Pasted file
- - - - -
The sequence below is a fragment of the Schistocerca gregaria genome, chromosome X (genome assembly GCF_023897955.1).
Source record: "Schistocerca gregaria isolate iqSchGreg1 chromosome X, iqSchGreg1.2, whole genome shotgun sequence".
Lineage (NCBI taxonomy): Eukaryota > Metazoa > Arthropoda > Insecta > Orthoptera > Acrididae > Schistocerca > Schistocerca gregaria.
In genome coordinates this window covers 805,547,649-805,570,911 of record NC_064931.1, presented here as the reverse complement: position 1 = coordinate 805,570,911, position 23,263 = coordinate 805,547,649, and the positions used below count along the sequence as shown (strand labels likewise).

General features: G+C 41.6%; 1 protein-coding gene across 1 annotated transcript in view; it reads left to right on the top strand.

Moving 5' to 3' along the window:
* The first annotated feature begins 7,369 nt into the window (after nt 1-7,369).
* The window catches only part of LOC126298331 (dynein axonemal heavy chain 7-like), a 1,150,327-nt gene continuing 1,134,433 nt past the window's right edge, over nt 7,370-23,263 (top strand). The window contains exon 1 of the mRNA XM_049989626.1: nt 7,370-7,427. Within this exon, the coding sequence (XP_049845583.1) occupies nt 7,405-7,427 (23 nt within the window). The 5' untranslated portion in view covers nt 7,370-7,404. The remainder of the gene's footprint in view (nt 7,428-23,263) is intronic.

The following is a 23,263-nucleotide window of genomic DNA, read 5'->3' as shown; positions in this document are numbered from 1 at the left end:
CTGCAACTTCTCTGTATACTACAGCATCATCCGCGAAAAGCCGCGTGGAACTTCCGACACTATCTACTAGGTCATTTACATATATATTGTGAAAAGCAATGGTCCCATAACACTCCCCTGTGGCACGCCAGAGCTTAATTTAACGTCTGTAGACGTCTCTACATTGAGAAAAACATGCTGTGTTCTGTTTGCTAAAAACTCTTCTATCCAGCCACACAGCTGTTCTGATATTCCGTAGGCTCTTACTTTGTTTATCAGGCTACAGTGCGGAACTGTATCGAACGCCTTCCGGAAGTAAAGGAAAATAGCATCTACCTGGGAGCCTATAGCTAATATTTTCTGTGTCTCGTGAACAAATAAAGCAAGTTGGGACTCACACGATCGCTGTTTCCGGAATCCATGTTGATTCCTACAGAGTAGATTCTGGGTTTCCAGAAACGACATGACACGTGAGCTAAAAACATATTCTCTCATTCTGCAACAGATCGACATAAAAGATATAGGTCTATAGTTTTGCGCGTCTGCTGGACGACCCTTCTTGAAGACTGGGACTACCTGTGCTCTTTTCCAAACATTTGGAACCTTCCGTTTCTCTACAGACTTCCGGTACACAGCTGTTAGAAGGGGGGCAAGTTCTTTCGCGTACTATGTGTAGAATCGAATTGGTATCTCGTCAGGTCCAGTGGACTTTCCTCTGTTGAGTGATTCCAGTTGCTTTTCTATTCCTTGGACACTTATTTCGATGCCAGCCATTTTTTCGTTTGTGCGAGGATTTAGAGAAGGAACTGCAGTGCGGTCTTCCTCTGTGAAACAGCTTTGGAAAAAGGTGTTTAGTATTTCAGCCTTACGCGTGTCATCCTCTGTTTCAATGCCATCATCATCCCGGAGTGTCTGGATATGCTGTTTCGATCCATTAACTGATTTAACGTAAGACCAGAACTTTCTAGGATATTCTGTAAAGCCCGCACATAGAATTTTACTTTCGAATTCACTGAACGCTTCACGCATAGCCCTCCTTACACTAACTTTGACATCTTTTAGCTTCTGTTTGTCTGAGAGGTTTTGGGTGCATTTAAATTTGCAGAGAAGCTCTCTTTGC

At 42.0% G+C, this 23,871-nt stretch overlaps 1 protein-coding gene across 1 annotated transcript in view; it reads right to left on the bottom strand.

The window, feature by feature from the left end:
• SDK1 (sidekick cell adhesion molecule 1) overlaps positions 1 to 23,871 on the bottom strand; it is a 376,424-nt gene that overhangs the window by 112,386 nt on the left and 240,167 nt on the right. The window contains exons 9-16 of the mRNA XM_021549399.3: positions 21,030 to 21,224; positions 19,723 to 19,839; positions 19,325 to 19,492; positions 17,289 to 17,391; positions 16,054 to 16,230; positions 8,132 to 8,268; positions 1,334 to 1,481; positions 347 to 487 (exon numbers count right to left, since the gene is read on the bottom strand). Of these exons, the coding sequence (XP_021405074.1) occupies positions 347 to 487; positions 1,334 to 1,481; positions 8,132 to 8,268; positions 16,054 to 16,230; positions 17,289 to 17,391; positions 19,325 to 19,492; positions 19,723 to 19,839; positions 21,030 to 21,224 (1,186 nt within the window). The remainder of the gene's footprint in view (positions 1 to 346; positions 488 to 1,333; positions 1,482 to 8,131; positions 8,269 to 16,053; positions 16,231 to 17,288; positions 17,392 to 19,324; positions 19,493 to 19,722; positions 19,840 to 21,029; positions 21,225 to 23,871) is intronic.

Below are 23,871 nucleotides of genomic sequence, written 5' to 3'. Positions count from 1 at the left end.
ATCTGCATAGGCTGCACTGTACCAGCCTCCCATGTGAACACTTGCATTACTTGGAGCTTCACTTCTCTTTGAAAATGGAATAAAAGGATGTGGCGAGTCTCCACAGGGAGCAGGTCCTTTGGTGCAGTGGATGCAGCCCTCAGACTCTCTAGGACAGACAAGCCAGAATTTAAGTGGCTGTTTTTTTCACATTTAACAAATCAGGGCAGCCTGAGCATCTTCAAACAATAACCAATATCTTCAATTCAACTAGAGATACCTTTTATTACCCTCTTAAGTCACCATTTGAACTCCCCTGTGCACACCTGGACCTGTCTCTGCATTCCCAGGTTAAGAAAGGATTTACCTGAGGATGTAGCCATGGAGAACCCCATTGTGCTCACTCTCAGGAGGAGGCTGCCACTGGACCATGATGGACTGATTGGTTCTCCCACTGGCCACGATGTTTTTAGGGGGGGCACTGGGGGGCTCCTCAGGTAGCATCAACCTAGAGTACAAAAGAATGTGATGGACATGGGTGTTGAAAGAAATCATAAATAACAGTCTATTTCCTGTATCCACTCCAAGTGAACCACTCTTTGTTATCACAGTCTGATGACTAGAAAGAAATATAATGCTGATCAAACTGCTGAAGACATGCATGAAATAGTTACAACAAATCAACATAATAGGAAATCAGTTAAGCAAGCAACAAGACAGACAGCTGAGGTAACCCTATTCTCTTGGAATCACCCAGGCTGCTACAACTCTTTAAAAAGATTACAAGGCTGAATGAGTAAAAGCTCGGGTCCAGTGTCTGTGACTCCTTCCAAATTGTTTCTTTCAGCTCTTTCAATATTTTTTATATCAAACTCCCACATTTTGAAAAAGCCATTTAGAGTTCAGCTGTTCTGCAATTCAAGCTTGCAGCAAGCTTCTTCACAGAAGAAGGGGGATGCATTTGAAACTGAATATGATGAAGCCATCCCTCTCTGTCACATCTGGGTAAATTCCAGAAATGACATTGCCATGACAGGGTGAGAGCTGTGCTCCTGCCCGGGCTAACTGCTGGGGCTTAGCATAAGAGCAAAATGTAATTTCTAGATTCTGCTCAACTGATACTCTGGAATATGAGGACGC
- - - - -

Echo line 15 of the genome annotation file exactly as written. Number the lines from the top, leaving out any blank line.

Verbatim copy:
ATCTGCATAGGCTGCACTGTACCAGCCTCCCATGTGAACACTTGCATTACTTGGAGCTTCACTTCTCTTTGAAAATGGAATAAAAGGATGTGGCGAGTCTCCACAGGGAGCAGGTCCTTTGGTGCAGTGGATGCAGCCCTCAGACTCTCTAGGACAGACAAGCCAGAATTTAAGTGGCTGTTTTTTTCACATTTAACAAATCAGGGCAGCCTGAGCATCTTCAAACAATAACCAATATCTTCAATTCAACTAGAGATACCTTTTATTACCCTCTTAAGTCACCATTTGAACTCCCCTGTGCACACCTGGACCTGTCTCTGCATTCCCAGGTTAAGAAAGGATTTACCTGAGGATGTAGCCATGGAGAACCCCATTGTGCTCACTCTCAGGAGGAGGCTGCCACTGGACCATGATGGACTGATTGGTTCTCCCACTGGCCACGATGTTTTTAGGGGGGGCACTGGGGGGCTCCTCAGGTAGCATCAACCTAGAGTACAAAAGAATGTGATGGACATGGGTGTTGAAAGAAATCATAAATAACAGTCTATTTCCTGTATCCACTCCAAGTGAACCACTCTTTGTTATCACAGTCTGATGACTAGAAAGAAATATAATGCTGATCAAACTGCTGAAGACATGCATGAAATAGTTACAACAAATCAACATAATAGGAAATCAGTTAAGCAAGCAACAAGACAGACAGCTGAGGTAACCCTATTCTCTTGGAATCACCCAGGCTGCTACAACTCTTTAAAAAGATTACAAGGCTGAATGAGTAAAAGCTCGGGTCCAGTGTCTGTGACTCCTTCCAAATTGTTTCTTTCAGCTCTTTCAATATTTTTTATATCAAACTCCCACATTTTGAAAAAGCCATTTAGAGTTCAGCTGTTCTGCAATTCAAGCTTGCAGCAAGCTTCTTCACAGAAGAAGGGGGATGCATTTGAAACTGAATATGATGAAGCCATCCCTCTCTGTCACATCTGGGTAAATTCCAGAAATGACATTGCCATGACAGGGTGAGAGCTGTGCTCCTGCCCGGGCTAACTGCTGGGGCTTAGCATAAGAGCAAAATGTAATTTCTAGATTCTGCTCAACTGATACTCTGGAATATGAGGACGC